I recently returned home from a trip to Las Vegas, Nevada, in a car with three young engineers and one iguana biologist. And I promise, I was not hung over!
Sometimes, studying animals in the field requires that you reach outside your box and connect with researchers from other disciplines as well as with bright young students to advance your studies. This is what is so special about working for the San Diego Zoo Institute for Conservation Research. The halls of the building are filled with researchers studying wildlife, from tiny pocket mice to large elephants, and it is truly a joy to get creative with collaborative science in this atmosphere.
One of the best new technologies to emerge as a tool for wildlife studies is the unmanned aerial vehicle, commonly known as a drone. Without the need for a pilot on board, drones can fly into hard-to-reach areas and potentially monitor the presence of individual animals involved in a study around the clock. Several groups looking into the use of drones for conservation have already reported early successes.
For the most part, this has involved drones carrying cameras to take truly stunning photos of wildlife, vegetation, or even archeological ruins. But the one challenge many groups are now working on to solve is the innovation of drones to radio-track wildlife.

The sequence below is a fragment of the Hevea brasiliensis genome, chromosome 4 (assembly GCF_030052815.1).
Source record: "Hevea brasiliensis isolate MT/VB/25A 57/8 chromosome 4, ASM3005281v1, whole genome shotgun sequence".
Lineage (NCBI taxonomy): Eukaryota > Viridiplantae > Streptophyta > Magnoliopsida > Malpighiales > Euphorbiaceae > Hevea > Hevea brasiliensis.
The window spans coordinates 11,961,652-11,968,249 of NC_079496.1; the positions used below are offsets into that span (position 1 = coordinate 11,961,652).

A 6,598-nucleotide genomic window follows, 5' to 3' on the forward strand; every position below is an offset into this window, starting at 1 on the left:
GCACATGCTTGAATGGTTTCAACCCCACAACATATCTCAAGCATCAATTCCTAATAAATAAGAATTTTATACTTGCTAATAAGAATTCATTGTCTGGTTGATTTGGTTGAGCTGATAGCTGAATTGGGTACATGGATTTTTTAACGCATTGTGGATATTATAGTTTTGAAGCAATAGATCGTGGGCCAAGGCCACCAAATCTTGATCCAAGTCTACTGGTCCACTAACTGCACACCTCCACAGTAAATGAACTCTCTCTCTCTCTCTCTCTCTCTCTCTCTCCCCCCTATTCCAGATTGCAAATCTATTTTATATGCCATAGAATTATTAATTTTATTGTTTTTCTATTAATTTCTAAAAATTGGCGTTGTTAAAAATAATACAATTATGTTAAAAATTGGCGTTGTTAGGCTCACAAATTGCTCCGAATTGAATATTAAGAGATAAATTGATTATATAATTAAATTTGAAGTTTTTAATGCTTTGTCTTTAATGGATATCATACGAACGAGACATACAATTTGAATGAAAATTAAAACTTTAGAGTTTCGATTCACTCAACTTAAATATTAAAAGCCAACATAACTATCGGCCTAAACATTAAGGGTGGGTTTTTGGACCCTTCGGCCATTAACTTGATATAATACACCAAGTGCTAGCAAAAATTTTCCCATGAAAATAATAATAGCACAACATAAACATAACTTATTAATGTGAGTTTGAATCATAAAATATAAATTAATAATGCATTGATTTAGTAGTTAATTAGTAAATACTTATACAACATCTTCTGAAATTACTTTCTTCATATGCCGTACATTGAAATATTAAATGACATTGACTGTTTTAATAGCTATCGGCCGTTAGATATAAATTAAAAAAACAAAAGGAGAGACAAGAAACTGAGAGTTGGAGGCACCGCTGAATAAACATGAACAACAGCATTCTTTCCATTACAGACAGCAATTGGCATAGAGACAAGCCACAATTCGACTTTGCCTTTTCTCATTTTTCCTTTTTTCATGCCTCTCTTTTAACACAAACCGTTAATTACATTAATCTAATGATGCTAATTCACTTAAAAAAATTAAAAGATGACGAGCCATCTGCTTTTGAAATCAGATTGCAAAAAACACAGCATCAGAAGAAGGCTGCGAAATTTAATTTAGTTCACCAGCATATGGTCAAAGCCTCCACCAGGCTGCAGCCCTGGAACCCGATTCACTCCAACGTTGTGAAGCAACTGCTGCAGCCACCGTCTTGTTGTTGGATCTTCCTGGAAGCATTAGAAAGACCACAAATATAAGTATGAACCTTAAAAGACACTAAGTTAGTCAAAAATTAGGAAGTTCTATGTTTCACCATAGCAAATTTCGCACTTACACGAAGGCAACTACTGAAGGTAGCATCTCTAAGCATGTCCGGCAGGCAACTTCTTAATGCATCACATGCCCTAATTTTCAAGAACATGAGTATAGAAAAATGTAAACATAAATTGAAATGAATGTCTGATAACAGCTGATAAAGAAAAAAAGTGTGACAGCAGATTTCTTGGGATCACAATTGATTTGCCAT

Researchers at the Institute for Conservation Research are currently working on multiple projects with a team of engineering students known as UCSD Engineers for Exploration. This is where the iguana biologist, engineers, and desert tortoise biologist cross paths.
Dr. Stesha Pasachnik has a problem she would like to solve. How to track iguanas in habitat where thick spiny vegetation is making it almost impossible for her to follow the iguanas she is studying in the Dominican Republic. For Stesha, a drone to fly above the vegetation and locate individuals would be a dream come true. In the Mojave Desert, our research team, headed by Dr. Melia Nafus and Jeanette Perry, is tracking animals daily in the hot desert. Tortoises can sometimes move quickly (yes!), and looking for a lost tortoise is exhausting work. Drones able to fly long distances and locate individuals would be a dream come true.
Although these problems require different solutions, we recently headed into the field together to measure the effectiveness of a drone developed by the UCSD engineers to locate desert tortoises. We aimed to verify its accuracy by comparing the data the drone collected with the data collected by our team on foot using traditional technology. The team drove out to the Mojave Desert and spent a day flying, adjusting, flying, adjusting, and flying the drone again to collect data. What did we learn?
The verdict is still out, as the data need analyzing, and the problem possibly requires a more complex solution than first proposed. Science often requires adjustments, and our team will try and try again, following our mission to be the science of saving species!
Allyson Walsh is the associate director of applied animal ecology, San Diego Zoo Institute for Conservation Research.